State is an excellent work of women's history, sports journalism, and personal memoir. By its end, you will be convinced that basketball is everything. For Melissa Isaacson and her fellow high school teammates in the 1970s, basketball means the difference between living as a hapless "tomboy" and someone strong: an Athlete. Isaacson will make you feel the power of this distinction. A love-letter to team sports, while about so much more than "just" sports, I cried about seventeen times.
Such a Fun Age is a bright, fresh take on modern-day race and class relations in an American city, a take both deliciously entertaining and mercilessly cynical. The characters are at once so archetypal and so alive— their dialogue rings as true as if they were standing in the room with you— that this would make an excellent movie. It is already a movie in my mind (an Adam Driver/Justin Long mash-up plays Kelley). Such a Fun Age is that marvelous balance of fun and smart that makes you wonder why you'd ever bother reading a dull book in your life.
Mannered and fussy. Spooky and savage. Rebecca— a decadent, slow-burn Gothic from the 1930s— is not an eat-your-vegetables Classic. More like an eat-your-crimson-cherries-by-guttering-candlelight Classic. Eat it! I mean, Read it! It's delicious.
This intensely intimate work of nonfiction is comprised of three entertaining— yet often painful— portraits of three American women, who generously invited journalist Lisa Taddeo into the privacy of their romantic and sexual lives. Taddeo miraculously captures what is unique in each woman's voice, and yet it is her own voice— direct, engaging, nonjudgmental— that unifies this collection into something undeniably whole.
“Certainly, it’s good to have a premise of love.”
Strange Weather is a novel about two unlikely drinking buddies and the singular relationship that develops between them, both within and beyond Satoru’s Tokyo bar. This is a book that will engage all of your five senses - especially your palette - and make you wonder at how silliness and absurdity can squeeze your heart with such delicacy. In other words, read it to laugh, and to feel, and have some delicious cuisine — preferably Japanese — near at hand!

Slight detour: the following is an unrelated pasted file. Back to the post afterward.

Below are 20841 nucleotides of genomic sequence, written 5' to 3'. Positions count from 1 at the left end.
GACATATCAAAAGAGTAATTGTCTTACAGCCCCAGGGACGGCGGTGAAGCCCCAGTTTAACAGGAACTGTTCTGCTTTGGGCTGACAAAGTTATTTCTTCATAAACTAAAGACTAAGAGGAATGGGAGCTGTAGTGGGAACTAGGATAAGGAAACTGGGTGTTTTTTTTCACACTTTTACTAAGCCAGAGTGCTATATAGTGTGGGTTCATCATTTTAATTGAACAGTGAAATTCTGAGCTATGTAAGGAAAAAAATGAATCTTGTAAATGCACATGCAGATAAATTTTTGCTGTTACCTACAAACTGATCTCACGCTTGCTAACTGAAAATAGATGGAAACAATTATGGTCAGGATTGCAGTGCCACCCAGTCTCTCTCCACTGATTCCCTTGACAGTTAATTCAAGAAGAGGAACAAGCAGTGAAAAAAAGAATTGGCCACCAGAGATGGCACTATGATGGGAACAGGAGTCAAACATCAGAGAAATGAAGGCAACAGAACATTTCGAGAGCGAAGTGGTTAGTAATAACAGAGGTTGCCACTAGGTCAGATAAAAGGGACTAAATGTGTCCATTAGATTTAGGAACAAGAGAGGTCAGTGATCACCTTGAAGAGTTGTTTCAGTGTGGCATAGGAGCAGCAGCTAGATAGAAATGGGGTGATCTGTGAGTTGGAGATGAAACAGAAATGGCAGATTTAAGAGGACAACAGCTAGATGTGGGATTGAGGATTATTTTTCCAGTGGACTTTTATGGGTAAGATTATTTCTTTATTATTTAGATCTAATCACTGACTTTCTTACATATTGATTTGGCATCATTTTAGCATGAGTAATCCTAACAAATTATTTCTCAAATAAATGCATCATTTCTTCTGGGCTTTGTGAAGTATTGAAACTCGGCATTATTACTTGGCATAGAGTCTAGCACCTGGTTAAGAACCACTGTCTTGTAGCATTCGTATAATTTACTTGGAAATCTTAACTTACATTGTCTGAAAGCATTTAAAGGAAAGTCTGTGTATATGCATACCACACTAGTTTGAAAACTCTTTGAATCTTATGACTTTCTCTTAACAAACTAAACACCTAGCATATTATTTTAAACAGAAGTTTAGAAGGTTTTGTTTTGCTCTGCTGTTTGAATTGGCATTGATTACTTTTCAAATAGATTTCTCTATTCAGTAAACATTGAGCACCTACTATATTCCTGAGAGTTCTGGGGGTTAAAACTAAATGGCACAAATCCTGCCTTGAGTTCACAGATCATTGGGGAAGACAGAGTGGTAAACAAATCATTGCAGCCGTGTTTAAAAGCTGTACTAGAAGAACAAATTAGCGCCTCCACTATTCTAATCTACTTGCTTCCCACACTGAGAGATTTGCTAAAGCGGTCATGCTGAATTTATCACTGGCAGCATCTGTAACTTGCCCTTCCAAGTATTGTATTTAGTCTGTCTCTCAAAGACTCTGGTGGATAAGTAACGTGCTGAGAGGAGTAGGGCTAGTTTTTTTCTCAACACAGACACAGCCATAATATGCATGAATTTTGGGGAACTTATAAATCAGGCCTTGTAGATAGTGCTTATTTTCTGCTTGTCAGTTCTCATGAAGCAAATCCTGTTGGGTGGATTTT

A hilarious (& sweet) emotional rollercoaster for Pigeon, who has to go to school— Relatable for any of us, at any age, who stress out when confronted with the unknown. You will love Pigeon & definitely laugh out loud!
Prince Bertram is BAD. He throws spiders in the soup! He breaks all his toys!
Don't worry. He gets in trouble.
You'll love this moral tale featuring a dragon, a witch, charming illustrations, and a sweet, but not cloying, message.
Pure fun. A total "beach read" of a novel, and I'd venture to say a pretty clever reimagining of Austen, too. I love Sittenfeld's writing, which propels me forward with delicious ease. Gossipy, frothy, and funny. Read this when you feel like relaxing.
I had tears standing in my eyes for practically the duration of this novel. Not because it's "sad" or "depressing," nothing as simple as that. (There is nothing simple about the infinitely complicated dilemmas these characters face). Just because it made me FEEL, constantly. Magnificent book, just beautiful.
This novel is Hip. Sally Rooney has written a fascinating and hugely entertaining social drama based in today's anti-establishment attitudes & advanced understanding of human sexuality. That's what makes her novel fun, and current. What makes this novel, I think, very, very brilliant is how it feels like a natural step in a timeless literary conversation about women's physical bodies and emotions ... I thought of lonesome and alienating Jean Rhys novels, I thought of the physical wretchedness of The Bell Jar, I thought of the claustrophobically intimate, "spinster-ish" Anita Brookner novels I so adore... I was reminded of all of this while reading something undeniably Now, undeniably fresh and unique and entertaining as hell. Very, very excellent. I finished it on 1st of March, but I already know it will be the best book I read this year.
Unique and meditative, full of sadness and love. For readers of all ages.
Gripping beginning, astounding ending. Compelling narrative voice throughout. I thought it was quite masterful, with a satisfying, moral gut-punch of a conclusion.
On the Come Up is a fantastic novel with entertaining, endearing and beautifully-drawn characters living in Garden Heights, the fictional neighborhood first introduced in Thomas's debut The Hate U Give. This novel explores similar themes of power, race, and self-expression, this time through Bri, an aspiring rapper and all-around cool teen. I loved Bri. Witnessing how she puts together rhymes, constructs music, and handles the misinterpretation of her words was compelling stuff -- and should especially appeal to aspiring writers and lovers of language. I cannot praise this novel enough. Better than The Hate U Give!